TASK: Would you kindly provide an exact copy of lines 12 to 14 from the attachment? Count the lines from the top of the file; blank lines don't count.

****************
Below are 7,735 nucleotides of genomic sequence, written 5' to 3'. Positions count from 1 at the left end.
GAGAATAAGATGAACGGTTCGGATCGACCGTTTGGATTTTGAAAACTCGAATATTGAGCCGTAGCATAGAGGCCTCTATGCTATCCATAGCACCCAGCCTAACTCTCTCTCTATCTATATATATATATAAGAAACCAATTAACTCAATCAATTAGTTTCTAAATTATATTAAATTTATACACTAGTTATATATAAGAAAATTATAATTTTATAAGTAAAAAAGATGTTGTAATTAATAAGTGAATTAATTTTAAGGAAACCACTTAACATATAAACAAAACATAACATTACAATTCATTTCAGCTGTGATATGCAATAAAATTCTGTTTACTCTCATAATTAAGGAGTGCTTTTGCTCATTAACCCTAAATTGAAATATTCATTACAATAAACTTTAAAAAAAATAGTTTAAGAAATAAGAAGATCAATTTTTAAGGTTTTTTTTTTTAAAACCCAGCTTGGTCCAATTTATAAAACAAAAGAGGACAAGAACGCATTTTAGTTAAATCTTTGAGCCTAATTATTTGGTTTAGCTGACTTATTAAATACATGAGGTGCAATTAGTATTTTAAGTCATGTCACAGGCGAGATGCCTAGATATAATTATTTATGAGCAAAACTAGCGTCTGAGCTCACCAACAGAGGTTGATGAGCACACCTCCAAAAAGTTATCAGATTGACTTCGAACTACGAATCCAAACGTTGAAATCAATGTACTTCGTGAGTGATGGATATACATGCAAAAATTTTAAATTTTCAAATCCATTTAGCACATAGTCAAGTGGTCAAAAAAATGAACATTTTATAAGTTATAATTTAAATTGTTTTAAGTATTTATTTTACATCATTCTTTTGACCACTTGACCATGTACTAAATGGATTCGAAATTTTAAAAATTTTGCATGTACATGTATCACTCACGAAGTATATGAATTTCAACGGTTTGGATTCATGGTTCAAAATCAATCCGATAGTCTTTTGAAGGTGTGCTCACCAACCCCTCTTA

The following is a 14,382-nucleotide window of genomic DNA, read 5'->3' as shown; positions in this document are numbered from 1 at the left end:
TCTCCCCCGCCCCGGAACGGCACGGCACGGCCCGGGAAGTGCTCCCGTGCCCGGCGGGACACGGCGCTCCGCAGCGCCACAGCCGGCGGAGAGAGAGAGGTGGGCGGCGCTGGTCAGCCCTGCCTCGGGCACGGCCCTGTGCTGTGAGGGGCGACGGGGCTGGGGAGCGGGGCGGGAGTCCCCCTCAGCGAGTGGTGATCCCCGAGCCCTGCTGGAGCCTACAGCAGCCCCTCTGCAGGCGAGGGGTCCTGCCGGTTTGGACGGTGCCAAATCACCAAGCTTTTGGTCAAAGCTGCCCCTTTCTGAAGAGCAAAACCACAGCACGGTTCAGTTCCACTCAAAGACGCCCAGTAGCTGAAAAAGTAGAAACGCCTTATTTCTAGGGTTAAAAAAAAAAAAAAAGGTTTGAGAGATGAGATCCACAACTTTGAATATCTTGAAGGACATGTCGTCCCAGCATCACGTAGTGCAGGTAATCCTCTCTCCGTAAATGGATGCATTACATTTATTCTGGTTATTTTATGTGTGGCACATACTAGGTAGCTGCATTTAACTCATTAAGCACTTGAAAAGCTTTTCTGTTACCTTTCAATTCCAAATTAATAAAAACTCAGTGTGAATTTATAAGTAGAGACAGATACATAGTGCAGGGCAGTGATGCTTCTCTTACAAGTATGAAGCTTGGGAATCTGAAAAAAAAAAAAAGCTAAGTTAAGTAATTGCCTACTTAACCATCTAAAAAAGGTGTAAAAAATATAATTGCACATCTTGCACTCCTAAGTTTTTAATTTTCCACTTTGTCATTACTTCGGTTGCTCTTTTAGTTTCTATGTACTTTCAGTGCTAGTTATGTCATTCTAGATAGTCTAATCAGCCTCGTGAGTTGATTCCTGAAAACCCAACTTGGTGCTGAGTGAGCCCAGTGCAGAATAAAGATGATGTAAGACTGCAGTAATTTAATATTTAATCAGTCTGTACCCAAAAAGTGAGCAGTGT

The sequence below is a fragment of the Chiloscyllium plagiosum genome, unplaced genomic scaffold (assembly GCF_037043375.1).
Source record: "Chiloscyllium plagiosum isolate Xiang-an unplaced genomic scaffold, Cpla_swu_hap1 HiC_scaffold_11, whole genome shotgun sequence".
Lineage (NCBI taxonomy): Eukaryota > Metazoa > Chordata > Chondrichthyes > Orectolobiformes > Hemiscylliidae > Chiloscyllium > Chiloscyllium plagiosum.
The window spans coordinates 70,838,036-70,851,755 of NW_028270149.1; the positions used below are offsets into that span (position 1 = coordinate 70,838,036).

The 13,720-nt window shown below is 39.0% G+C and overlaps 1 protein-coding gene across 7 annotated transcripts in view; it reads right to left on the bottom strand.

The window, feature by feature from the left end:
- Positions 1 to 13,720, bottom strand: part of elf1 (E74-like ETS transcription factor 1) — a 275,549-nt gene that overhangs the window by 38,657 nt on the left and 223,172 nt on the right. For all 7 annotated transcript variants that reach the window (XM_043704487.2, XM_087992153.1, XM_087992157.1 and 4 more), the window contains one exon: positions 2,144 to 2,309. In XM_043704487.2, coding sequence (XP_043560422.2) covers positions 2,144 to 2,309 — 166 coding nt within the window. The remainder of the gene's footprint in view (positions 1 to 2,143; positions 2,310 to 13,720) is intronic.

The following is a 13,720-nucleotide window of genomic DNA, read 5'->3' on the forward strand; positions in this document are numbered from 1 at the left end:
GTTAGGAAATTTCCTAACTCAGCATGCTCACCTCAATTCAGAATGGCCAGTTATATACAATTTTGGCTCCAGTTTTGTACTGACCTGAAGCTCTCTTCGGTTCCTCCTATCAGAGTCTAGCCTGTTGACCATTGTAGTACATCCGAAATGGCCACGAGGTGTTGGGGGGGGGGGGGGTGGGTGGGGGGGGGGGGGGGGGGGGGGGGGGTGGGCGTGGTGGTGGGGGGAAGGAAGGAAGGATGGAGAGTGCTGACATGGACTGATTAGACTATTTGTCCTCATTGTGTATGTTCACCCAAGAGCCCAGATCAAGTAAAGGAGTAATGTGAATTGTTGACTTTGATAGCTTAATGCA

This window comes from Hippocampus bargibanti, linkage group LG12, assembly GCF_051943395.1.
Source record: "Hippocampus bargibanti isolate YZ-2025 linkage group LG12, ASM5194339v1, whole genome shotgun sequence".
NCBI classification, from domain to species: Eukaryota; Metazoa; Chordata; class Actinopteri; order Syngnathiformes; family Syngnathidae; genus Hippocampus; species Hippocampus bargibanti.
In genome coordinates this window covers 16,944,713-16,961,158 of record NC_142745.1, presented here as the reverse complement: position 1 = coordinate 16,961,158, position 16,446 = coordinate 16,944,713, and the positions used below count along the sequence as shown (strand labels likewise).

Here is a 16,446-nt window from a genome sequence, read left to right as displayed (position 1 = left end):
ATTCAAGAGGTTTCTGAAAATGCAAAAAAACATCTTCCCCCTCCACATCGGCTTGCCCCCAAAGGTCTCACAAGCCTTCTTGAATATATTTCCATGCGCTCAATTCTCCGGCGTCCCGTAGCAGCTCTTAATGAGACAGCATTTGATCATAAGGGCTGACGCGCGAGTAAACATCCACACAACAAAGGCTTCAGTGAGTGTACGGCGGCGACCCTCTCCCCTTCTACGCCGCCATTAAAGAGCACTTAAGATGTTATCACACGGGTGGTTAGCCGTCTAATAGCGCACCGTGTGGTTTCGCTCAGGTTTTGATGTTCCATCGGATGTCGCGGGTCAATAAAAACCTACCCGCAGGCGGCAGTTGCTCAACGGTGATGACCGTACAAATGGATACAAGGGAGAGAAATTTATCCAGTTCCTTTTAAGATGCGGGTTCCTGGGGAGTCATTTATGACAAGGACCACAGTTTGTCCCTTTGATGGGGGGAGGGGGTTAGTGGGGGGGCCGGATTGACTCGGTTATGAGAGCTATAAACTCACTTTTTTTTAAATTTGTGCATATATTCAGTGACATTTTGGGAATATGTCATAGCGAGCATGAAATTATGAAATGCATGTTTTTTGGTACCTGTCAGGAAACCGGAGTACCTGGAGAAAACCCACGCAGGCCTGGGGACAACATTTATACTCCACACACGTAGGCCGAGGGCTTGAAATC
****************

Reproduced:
The following is a 13,720-nucleotide window of genomic DNA, read 5'->3' on the forward strand; positions in this document are numbered from 1 at the left end:
GTTAGGAAATTTCCTAACTCAGCATGCTCACCTCAATTCAGAATGGCCAGTTATATACAATTTTGGCTCCAGTTTTGTACTGACCTGAAGCTCTCTTCGGTTCCTCCTATCAGAGTCTAGCCTGTTGACCATTGTAGTACATCCGAAATGGCCACGAGGTGTTGGGGGGGGGGGGGGTGGGTGGGGGGGGGGGGGGGGGGGGGGGGGGTGGGCGTGGTGGTGGGGGGAAGGAAGGAAGGATGGAGAGTGCTGACATGGACTGATTAGACTATTTGTCCTCATTGTGTATGTTCACCCAAGAGCCCAGATCAAGTAAAGGAGTAATGTGAATTGTTGACTTTGATAGCTTAATGCA

This window comes from Hippocampus bargibanti, linkage group LG12, assembly GCF_051943395.1.